An extensive literature on sonification clarifies the capacity of the ear to distinguish patterns which otherwise remain elusive. With respect to individual or collective identity, it is remarkable to note the continuing importance attached to "signature tunes", anthems, regimental marches, corporate songs, and "our tune". Curiously no effort is made to identify a cognitive model in that mode as a means of articulating its distinctive complexity. Would a meta-model only be more widely meaningful if it were to be articulated in musical terms?
There is the potentially delightful association between categories implied by the notes that can be elicited from any flute as the simplest musical instrument. Whereas Integral Theory would seem to emphasize the progression "up the scale", the process of playing a flute calls for the interplay of multiple tones and chords between what are otherwise distinguished as isolated categories -- beyond any implication of those "up the scale" somehow subsuming those "down the scale". Wilber's argument with respect to those critical of Trump, and their aperspectival madness, could be fruitfully reframed using musical distinctions.
With the distinguished cognitive modalities potentially to be understood as spheres of expression, any such clarification would then offer an association to the traditional understanding of the music of the spheres (musica universalis). As a metaphor, a multi-holed flute and the capacity to play it, also offers an association to the traditional set of chakras and the nature of the interplay between the energies with which they are each held to be associated when variously activated, singly or in combination. There are multiple accessible references to the use of music in relation to the system of chakras.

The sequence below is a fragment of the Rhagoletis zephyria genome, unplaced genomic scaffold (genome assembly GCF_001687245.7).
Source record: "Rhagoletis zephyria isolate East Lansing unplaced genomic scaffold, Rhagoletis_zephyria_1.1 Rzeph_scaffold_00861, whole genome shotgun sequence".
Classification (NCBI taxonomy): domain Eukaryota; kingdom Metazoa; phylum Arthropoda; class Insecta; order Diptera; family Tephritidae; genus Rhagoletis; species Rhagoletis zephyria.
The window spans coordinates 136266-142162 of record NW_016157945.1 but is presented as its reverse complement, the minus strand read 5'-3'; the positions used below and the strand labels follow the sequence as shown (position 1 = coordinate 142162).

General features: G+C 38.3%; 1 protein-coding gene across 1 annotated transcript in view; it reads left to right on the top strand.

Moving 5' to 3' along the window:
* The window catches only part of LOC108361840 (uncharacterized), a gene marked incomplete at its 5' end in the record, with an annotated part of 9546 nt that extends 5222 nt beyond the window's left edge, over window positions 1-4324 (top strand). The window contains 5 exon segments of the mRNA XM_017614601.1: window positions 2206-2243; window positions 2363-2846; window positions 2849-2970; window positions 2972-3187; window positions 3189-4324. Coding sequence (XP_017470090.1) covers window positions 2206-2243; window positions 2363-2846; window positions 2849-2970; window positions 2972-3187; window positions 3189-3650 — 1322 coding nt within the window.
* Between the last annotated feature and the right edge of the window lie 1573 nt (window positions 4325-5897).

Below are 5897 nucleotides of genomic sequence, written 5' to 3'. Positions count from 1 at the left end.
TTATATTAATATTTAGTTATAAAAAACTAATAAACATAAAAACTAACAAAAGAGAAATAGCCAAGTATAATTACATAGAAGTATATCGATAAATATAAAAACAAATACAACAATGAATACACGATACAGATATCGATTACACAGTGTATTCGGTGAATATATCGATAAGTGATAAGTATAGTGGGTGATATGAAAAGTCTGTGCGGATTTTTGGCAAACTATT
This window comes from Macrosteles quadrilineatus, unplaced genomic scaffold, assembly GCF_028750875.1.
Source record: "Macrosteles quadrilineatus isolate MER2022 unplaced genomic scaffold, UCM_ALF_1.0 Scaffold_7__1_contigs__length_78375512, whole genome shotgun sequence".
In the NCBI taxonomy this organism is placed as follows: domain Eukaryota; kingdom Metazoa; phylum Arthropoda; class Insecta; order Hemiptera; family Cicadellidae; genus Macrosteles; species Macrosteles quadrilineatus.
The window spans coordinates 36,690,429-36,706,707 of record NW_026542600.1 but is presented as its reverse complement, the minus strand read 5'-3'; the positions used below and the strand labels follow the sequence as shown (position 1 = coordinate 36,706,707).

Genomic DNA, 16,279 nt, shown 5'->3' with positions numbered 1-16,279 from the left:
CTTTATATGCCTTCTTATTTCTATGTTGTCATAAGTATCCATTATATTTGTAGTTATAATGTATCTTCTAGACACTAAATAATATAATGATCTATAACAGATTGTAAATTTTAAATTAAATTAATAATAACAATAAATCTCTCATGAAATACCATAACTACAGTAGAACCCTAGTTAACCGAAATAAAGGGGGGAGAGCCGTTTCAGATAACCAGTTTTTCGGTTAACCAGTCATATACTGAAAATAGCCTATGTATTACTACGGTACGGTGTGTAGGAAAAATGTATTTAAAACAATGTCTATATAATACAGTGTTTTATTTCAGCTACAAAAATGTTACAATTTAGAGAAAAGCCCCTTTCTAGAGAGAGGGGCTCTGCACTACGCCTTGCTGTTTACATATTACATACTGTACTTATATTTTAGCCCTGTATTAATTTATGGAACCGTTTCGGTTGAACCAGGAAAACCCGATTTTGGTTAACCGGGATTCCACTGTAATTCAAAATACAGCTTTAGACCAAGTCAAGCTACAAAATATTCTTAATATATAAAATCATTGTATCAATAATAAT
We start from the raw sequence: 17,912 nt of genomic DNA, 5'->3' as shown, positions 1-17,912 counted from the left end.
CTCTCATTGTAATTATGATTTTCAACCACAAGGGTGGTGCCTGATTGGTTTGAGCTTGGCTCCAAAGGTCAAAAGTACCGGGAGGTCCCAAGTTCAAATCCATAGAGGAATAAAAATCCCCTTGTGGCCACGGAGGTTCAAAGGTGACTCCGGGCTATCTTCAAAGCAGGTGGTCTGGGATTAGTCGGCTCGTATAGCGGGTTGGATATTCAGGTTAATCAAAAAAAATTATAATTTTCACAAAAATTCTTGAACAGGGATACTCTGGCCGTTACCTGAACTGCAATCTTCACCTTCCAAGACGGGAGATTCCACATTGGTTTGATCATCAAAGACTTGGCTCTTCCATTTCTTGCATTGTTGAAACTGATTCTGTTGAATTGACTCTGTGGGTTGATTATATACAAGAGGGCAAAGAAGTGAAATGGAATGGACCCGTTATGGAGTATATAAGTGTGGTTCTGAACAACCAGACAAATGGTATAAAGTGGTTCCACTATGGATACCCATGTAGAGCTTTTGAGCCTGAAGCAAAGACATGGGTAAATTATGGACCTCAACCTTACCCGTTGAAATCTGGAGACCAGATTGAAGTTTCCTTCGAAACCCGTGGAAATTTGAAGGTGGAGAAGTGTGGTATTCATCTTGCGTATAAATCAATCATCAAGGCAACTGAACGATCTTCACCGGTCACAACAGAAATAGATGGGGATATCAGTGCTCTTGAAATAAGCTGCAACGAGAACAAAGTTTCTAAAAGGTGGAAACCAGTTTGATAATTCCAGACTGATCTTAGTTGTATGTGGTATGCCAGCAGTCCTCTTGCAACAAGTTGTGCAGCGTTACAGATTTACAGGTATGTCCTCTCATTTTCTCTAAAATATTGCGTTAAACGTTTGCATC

The cognitive integration (of the chakras) implied by flute-playing can also be associated with the mythological deities most closely associated with it, including those of Greece and Rome (Pan and Faunus) and Krishna of Hinduism. Mnemonically the association with "pan" is valuable as implying "everything" -- including Wilber's own reference to it (Theory of Everything: an integral vision for business, politics, science and spirituality, 2001). Especially valuable is the manner in which nature is embodied and celebrated by flute-playing in such traditions.